Few Composites blossom early in the season. Most of them seem to require a good deal of time to develop proper plants and flower heads, but in May the golden ragwort suddenly blooms. It and the dandelions often are the only yellow Composites to make their appearance before high summer.
Senecio aureus L.
May. Deep woods.
Ragwort or groundsel comes in mid-May in woods where the last of the wild blue phlox still is scattered among the growing substrata of plants in the woodland. The ragwort presents a bright splash of color on a dark, damp hillside - such bright golden, miniature yellow asters catch the decreased sunlight which penetrates the leaf canopy and magnifies it all out of proportion to its true amount.
Ragwort starts with a basal rosette of dark green, glossy leaves which are oval and slightly toothed. As the stems begin to grow, the leaves upon them are different in shape, often spade-shaped, deeply toothed or lobed, and up the stem the leaves are so deeply cut that they appear almost compound. The uppermost leaves are much Like those of tansy or betony. Above them are the many-branched heads of flowers with their bright yellow rays and orange-yellow centers. The plant is a, juicy one, easily wilting, with none of that weediness of growth which so commonly characterizes the yellow Composites of summertime.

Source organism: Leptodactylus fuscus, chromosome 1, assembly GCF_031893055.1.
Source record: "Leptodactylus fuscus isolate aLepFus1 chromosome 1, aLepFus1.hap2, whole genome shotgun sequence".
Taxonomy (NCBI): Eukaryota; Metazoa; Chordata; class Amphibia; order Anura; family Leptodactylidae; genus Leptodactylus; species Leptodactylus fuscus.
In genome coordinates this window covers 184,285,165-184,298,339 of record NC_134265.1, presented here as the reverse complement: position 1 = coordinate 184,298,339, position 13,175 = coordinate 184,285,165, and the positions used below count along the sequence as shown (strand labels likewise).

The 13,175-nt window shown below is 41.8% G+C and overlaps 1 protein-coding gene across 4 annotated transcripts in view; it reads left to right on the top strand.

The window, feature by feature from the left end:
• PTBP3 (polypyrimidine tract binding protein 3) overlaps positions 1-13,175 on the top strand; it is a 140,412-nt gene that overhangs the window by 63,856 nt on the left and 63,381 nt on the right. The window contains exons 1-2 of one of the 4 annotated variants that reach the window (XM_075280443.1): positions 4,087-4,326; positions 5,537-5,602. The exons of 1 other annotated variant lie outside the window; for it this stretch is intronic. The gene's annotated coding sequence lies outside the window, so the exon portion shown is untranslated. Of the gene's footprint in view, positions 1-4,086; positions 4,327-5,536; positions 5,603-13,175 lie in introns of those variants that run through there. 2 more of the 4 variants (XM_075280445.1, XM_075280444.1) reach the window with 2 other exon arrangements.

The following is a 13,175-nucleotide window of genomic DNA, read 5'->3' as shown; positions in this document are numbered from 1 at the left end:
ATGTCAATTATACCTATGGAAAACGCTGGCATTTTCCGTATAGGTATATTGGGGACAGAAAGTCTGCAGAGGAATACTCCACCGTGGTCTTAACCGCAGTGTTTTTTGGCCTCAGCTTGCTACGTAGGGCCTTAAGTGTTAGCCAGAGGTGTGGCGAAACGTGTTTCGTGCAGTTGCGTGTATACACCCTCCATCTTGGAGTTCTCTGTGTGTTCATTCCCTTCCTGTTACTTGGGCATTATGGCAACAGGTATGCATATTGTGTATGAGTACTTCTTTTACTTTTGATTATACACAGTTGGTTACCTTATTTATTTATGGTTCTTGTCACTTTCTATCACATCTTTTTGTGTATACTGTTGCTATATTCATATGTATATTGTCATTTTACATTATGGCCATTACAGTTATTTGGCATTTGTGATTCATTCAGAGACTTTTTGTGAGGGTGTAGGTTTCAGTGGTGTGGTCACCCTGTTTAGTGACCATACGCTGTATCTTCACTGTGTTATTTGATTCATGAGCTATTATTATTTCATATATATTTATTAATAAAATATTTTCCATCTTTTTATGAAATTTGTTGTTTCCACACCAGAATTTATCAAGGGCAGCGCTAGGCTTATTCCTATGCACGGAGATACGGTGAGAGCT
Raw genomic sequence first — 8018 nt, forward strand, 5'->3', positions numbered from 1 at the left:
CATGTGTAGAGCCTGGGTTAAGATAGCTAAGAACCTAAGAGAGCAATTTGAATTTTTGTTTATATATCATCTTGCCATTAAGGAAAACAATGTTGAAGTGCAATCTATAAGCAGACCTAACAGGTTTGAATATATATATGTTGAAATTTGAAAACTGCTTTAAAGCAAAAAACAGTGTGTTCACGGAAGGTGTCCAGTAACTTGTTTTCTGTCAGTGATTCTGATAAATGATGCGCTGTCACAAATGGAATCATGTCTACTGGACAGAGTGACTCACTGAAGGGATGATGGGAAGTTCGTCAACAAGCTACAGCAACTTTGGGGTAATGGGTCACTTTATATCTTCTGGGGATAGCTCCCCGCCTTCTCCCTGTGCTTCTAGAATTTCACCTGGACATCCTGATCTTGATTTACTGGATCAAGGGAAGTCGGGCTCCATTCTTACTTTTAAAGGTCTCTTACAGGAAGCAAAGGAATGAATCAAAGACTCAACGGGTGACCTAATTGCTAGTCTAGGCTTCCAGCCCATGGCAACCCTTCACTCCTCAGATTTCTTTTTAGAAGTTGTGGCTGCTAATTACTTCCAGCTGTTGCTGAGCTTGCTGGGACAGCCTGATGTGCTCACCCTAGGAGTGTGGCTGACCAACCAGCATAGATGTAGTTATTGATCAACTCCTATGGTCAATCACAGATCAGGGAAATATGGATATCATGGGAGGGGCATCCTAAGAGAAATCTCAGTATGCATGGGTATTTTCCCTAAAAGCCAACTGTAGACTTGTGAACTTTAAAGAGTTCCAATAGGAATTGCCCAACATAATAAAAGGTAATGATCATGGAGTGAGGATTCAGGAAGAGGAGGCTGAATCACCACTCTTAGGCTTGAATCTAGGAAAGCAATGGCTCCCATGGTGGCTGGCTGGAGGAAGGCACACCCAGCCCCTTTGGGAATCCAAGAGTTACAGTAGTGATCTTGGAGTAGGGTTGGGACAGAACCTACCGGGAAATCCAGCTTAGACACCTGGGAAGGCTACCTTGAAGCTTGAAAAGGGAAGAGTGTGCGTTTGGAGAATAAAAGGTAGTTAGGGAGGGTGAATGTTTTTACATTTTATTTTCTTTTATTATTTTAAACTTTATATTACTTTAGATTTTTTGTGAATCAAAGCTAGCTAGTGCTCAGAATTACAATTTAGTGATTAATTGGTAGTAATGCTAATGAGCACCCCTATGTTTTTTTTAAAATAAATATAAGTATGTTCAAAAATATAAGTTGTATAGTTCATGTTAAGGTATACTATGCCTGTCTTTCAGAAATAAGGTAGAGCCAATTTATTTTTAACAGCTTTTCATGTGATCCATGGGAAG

The butterweed (Senecio glabellas) grows two to three feet tall and has hollow, stout, ridged, glossy stalks. The flowers, similar in form to those of golden ragwort, are produced in a flat, broad cluster at the top of the stem. The basal leaves are large and deeply cut. the stem leaves growing smaller up the stem. Butterweed is found in wet woods and at the edges of swamps from April to June.